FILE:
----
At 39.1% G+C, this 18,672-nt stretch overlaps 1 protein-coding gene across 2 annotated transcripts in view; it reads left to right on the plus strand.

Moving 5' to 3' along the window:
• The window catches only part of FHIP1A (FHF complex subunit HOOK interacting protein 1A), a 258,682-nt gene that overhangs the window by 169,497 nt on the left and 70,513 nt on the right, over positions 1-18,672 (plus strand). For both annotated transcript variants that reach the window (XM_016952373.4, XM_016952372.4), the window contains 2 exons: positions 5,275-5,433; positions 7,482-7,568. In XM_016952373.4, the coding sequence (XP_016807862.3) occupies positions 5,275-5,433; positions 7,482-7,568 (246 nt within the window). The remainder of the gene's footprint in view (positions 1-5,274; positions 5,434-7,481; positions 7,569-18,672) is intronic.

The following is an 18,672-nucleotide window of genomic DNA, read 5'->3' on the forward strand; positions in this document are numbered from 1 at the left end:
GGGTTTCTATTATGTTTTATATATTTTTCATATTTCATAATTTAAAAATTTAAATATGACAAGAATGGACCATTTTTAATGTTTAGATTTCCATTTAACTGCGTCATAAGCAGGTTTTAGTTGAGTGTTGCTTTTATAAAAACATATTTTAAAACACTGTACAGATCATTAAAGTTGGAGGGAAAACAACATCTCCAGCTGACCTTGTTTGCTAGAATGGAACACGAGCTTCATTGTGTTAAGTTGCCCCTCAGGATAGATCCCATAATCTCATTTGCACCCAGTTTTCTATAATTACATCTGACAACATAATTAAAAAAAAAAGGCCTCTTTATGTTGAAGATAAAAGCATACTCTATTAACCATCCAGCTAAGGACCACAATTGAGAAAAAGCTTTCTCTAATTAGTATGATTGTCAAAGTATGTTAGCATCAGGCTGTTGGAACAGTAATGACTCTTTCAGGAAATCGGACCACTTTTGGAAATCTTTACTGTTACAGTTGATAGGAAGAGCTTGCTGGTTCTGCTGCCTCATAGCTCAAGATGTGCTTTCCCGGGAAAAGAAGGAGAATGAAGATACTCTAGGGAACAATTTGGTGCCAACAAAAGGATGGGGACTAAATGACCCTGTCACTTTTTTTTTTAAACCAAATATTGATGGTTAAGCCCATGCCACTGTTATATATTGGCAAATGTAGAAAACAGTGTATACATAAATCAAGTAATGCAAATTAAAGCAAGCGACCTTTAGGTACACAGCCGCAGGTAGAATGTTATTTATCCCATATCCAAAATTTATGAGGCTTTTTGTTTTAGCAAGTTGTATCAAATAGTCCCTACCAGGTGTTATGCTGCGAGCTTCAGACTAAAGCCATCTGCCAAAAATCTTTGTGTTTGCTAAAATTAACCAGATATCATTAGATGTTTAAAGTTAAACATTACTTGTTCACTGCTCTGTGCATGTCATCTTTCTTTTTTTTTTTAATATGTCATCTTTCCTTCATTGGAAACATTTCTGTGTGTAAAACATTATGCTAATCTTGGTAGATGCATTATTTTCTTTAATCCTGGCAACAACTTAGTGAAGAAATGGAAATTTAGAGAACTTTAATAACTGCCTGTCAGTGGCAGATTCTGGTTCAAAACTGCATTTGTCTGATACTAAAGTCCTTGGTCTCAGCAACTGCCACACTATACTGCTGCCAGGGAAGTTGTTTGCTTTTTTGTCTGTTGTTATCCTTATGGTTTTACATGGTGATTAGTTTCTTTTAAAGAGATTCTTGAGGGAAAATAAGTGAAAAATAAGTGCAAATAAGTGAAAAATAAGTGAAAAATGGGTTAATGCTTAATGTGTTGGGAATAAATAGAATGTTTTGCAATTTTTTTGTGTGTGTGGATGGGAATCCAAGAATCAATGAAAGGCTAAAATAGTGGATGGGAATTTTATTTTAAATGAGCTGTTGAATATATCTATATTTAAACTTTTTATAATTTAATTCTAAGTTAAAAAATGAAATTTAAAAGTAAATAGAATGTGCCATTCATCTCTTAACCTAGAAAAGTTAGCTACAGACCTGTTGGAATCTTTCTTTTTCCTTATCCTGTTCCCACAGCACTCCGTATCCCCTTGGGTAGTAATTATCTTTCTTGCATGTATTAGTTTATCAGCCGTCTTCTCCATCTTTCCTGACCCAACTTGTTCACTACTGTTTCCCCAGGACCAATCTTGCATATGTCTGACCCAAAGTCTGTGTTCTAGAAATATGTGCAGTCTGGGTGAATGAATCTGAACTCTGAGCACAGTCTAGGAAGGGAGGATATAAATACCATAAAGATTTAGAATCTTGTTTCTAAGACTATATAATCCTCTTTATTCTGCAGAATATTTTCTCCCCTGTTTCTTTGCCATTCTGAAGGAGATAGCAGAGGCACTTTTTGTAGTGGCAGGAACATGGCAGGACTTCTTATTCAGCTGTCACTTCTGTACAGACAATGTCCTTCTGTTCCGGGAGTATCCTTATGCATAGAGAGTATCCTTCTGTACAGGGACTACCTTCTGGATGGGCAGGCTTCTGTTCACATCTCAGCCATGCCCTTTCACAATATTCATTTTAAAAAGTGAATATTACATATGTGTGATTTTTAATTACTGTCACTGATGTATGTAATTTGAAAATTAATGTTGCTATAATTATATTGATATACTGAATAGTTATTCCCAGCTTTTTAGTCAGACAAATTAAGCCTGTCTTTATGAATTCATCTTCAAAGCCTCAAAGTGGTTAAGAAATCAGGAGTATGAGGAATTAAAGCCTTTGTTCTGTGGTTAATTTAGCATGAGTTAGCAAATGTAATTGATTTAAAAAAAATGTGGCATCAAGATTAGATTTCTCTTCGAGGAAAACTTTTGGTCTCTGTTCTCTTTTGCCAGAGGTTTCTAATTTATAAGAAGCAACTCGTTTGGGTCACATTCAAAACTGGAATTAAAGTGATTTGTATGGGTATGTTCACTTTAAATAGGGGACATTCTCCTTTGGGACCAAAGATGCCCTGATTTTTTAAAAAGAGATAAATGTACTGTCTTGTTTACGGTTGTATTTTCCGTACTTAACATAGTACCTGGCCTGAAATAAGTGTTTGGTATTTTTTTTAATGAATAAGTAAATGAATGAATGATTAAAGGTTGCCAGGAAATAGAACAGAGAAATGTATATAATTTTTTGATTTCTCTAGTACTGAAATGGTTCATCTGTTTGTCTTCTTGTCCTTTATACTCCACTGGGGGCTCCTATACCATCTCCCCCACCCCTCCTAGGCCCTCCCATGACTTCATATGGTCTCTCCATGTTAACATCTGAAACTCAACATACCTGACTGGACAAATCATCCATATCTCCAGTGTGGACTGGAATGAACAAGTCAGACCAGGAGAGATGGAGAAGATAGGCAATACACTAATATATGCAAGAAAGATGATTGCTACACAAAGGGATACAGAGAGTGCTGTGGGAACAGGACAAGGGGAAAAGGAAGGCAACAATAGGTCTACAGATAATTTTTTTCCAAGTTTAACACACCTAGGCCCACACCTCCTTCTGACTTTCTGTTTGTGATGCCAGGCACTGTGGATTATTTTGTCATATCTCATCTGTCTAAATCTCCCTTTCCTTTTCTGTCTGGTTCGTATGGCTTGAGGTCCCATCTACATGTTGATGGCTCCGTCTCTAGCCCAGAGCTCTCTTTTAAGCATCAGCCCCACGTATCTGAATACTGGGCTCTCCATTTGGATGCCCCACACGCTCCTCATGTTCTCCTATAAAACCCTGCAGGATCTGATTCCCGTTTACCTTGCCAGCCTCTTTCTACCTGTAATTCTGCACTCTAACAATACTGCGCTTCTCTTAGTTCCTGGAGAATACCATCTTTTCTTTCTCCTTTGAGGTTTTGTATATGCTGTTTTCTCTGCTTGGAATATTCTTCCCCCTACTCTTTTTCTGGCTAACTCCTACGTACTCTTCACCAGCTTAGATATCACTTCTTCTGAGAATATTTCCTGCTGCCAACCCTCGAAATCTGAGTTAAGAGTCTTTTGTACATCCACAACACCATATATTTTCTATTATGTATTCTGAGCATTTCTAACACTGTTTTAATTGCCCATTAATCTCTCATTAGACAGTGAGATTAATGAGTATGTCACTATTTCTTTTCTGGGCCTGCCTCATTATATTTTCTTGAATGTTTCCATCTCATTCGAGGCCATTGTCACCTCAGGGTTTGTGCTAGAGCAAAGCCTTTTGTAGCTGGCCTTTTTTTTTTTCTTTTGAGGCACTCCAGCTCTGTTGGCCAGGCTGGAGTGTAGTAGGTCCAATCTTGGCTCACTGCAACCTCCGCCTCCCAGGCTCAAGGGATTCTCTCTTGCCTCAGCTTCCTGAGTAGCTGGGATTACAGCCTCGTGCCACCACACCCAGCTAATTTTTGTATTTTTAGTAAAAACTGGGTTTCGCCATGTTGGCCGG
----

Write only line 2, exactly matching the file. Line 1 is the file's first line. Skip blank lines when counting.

Moving 5' to 3' along the window: